Sarah Hoefflin’s run featured one of the biggest rail tricks in the women’s field, a ballsy switch 270 disaster transfer on the first down rail that left other competitors, men and women alike, roaring in approval. After crashing on her first run, Sarah held on to a wild jump run on her second try, stomping a right 540 mute, a huge left 720 safety and finally a switch right double 1080 mute. Her effort was rewarded with second place.
The gold medal, though, went to none other than Tess Ledeux. After bobbling in the rails on her first try, Tess delivered under pressure on her second: back swap, front 270 out into a switch right 270 on to forward in the rails, followed by her flawless left double 1260 mute, a switch left 720 safety and a switch right bio 900 safety, capped off with a clean straight air tail grab in the halfpipe. 93.25, into first place and rightly so.
The woman with arguably the best run on this course, top qualifier Megan Oldham sadly missed the podium. She stomped her monstrous jump line with authority—left double 1080 mute, right 900 tail, switch left double 900 japan—sending each hit deep into the landing. But she bobbled on the second rail in both runs, mistakes that kept her score in the mid 80s.
Some shoutouts to other competitors: Anni Karava (7th place) kept her stylish approach on display with the cleanest switch 900 tail of the contest. Grace Henderson (8th place) had trouble in the rails, but put down flawless mirrored cork 720 blunts to the left and right.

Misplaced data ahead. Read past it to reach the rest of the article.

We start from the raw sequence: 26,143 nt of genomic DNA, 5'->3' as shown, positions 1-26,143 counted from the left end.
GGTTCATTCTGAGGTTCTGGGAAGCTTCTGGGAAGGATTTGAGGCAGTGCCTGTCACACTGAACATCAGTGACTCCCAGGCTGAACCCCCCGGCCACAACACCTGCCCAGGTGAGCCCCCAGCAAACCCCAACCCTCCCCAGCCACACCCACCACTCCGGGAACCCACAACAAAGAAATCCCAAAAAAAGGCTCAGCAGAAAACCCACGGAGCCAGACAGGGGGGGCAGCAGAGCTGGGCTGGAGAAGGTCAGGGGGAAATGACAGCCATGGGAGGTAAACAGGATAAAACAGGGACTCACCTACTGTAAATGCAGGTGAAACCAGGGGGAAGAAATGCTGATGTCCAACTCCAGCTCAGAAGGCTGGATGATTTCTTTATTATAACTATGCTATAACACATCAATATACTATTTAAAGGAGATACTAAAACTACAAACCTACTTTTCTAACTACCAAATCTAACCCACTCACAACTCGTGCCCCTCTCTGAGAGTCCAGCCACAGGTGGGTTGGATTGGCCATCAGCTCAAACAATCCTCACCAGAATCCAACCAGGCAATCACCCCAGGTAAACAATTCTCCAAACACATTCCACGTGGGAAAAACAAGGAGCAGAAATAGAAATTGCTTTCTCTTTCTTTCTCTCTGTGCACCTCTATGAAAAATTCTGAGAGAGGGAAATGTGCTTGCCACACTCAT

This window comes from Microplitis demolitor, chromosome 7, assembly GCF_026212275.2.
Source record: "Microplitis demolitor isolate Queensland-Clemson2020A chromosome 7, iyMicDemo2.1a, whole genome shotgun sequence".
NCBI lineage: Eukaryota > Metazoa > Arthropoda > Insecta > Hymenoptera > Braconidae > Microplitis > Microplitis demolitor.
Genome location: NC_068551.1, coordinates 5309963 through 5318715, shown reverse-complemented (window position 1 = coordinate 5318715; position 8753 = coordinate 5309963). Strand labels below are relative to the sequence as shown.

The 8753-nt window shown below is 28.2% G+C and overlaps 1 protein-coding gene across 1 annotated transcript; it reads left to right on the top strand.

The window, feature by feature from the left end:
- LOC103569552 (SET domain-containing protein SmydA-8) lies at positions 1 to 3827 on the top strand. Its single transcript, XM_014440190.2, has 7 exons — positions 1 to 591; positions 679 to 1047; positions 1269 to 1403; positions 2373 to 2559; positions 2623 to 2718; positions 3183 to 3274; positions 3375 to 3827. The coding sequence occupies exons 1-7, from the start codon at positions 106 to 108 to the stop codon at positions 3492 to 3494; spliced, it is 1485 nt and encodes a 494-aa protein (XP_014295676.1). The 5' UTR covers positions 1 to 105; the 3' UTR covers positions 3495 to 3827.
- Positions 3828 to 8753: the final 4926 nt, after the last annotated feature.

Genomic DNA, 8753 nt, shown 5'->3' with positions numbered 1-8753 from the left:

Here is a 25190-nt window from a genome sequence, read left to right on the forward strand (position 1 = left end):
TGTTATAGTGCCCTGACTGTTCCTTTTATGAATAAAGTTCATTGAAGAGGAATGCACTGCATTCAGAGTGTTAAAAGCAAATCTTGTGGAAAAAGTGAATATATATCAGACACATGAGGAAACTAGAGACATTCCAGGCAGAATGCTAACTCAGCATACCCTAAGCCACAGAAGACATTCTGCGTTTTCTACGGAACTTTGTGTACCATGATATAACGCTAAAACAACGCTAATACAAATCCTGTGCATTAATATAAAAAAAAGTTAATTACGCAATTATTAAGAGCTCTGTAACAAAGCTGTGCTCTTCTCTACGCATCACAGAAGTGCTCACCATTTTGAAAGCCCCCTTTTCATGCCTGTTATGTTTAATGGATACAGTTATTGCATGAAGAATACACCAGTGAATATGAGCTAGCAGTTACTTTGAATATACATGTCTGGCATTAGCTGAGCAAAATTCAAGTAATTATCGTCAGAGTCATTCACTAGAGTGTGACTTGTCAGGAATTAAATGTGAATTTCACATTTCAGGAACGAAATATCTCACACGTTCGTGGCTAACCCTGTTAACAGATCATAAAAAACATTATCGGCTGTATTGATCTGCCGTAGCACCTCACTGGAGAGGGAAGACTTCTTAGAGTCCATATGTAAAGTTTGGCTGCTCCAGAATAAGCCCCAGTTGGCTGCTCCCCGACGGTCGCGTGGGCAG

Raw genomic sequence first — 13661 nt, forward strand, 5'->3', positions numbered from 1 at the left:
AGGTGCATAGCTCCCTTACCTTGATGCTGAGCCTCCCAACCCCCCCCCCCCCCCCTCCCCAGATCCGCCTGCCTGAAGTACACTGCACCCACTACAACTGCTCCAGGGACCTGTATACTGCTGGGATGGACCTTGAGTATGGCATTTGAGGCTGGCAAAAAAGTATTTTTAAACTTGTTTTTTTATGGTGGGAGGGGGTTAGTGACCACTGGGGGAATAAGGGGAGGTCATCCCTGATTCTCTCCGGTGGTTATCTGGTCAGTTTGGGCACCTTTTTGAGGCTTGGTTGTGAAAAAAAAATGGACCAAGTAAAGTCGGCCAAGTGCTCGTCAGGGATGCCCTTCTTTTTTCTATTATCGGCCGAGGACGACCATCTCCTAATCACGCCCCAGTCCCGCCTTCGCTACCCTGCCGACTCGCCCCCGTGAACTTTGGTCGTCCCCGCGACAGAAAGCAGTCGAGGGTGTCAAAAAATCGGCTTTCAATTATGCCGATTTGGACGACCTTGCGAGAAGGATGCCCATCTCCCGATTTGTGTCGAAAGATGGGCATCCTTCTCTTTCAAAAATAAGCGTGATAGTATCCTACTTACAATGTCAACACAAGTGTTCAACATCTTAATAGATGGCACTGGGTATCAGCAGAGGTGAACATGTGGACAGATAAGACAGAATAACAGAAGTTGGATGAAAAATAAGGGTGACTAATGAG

The women´s podium. Photo: Stadler
In comparison to the women’s final, the men’s contest was wildly unpredictable, with wind and visibility playing a role, and seemingly inconsistent judging adding an element of randomness. All that aside, a half-dozen huge runs were landed, any of which might have ended up on the podium.
Nine years after his first World Cup win here, Jesper Tjäder found himself back atop the podium in Corvatsch. It was a fitting end to a contest season that was something of a renaissance for Jesper, who after years of chronic underscoring, is now finally getting his due.
“My last World Cup win was here in Silvaplana nine years ago,” Jesper said. “It’s pretty crazy to be back on the top spot. I just wanted to land the run that I did today, and getting first place was just a bonus. I’m super stoked.”
Need a pretzeled double? Jesper´s the man to call—his switch double 900 bringback to 720 is on lock. Photo: Stadler
Jesper’s run: Switch left 270 on, front 450 out of the unbow rail; right 450 on, back 630 out of the tube; right double cork 1620 tail, switch left double cork 900 japan bringback to 720, and an amazing switch right double cork 1620 mute, with a left cork 900 safety in the halfpipe to round things out.